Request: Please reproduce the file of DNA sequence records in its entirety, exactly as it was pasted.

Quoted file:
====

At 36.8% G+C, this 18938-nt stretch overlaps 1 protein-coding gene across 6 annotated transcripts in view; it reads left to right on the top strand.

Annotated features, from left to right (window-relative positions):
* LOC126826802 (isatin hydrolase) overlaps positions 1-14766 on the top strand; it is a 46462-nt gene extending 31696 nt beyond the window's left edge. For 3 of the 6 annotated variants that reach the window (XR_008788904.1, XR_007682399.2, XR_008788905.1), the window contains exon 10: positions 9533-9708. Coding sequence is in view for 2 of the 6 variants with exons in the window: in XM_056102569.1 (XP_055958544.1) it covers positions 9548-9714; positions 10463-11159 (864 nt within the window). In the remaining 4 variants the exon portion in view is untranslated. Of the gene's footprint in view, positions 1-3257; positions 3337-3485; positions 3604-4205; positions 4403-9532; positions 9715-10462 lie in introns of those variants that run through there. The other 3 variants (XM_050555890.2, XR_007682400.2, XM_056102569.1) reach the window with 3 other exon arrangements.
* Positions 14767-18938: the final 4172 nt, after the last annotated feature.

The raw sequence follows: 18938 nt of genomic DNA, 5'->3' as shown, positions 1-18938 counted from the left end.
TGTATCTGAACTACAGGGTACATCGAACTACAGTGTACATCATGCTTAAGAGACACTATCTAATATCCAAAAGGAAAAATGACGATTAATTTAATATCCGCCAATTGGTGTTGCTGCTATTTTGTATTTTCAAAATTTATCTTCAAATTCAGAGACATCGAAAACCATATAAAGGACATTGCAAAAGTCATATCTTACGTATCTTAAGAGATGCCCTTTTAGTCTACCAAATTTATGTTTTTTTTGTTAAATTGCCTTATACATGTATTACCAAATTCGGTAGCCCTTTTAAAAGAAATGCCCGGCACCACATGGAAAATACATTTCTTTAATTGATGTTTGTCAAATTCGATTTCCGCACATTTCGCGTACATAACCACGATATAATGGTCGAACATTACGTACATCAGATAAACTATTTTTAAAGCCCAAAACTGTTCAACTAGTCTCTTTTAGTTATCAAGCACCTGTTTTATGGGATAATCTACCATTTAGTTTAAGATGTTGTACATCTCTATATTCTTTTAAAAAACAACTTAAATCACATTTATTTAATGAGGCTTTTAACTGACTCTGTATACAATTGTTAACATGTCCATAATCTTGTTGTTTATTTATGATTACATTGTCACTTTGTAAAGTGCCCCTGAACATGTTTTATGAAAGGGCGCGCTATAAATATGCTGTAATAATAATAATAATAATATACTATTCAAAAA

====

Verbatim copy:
At 36.8% G+C, this 18938-nt stretch overlaps 1 protein-coding gene across 6 annotated transcripts in view; it reads left to right on the top strand.

Annotated features, from left to right (window-relative positions):
* LOC126826802 (isatin hydrolase) overlaps positions 1-14766 on the top strand; it is a 46462-nt gene extending 31696 nt beyond the window's left edge. For 3 of the 6 annotated variants that reach the window (XR_008788904.1, XR_007682399.2, XR_008788905.1), the window contains exon 10: positions 9533-9708. Coding sequence is in view for 2 of the 6 variants with exons in the window: in XM_056102569.1 (XP_055958544.1) it covers positions 9548-9714; positions 10463-11159 (864 nt within the window). In the remaining 4 variants the exon portion in view is untranslated. Of the gene's footprint in view, positions 1-3257; positions 3337-3485; positions 3604-4205; positions 4403-9532; positions 9715-10462 lie in introns of those variants that run through there. The other 3 variants (XM_050555890.2, XR_007682400.2, XM_056102569.1) reach the window with 3 other exon arrangements.
* Positions 14767-18938: the final 4172 nt, after the last annotated feature.

The raw sequence follows: 18938 nt of genomic DNA, 5'->3' as shown, positions 1-18938 counted from the left end.
TGTATCTGAACTACAGGGTACATCGAACTACAGTGTACATCATGCTTAAGAGACACTATCTAATATCCAAAAGGAAAAATGACGATTAATTTAATATCCGCCAATTGGTGTTGCTGCTATTTTGTATTTTCAAAATTTATCTTCAAATTCAGAGACATCGAAAACCATATAAAGGACATTGCAAAAGTCATATCTTACGTATCTTAAGAGATGCCCTTTTAGTCTACCAAATTTATGTTTTTTTTGTTAAATTGCCTTATACATGTATTACCAAATTCGGTAGCCCTTTTAAAAGAAATGCCCGGCACCACATGGAAAATACATTTCTTTAATTGATGTTTGTCAAATTCGATTTCCGCACATTTCGCGTACATAACCACGATATAATGGTCGAACATTACGTACATCAGATAAACTATTTTTAAAGCCCAAAACTGTTCAACTAGTCTCTTTTAGTTATCAAGCACCTGTTTTATGGGATAATCTACCATTTAGTTTAAGATGTTGTACATCTCTATATTCTTTTAAAAAACAACTTAAATCACATTTATTTAATGAGGCTTTTAACTGACTCTGTATACAATTGTTAACATGTCCATAATCTTGTTGTTTATTTATGATTACATTGTCACTTTGTAAAGTGCCCCTGAACATGTTTTATGAAAGGGCGCGCTATAAATATGCTGTAATAATAATAATAATAATATACTATTCAAAAA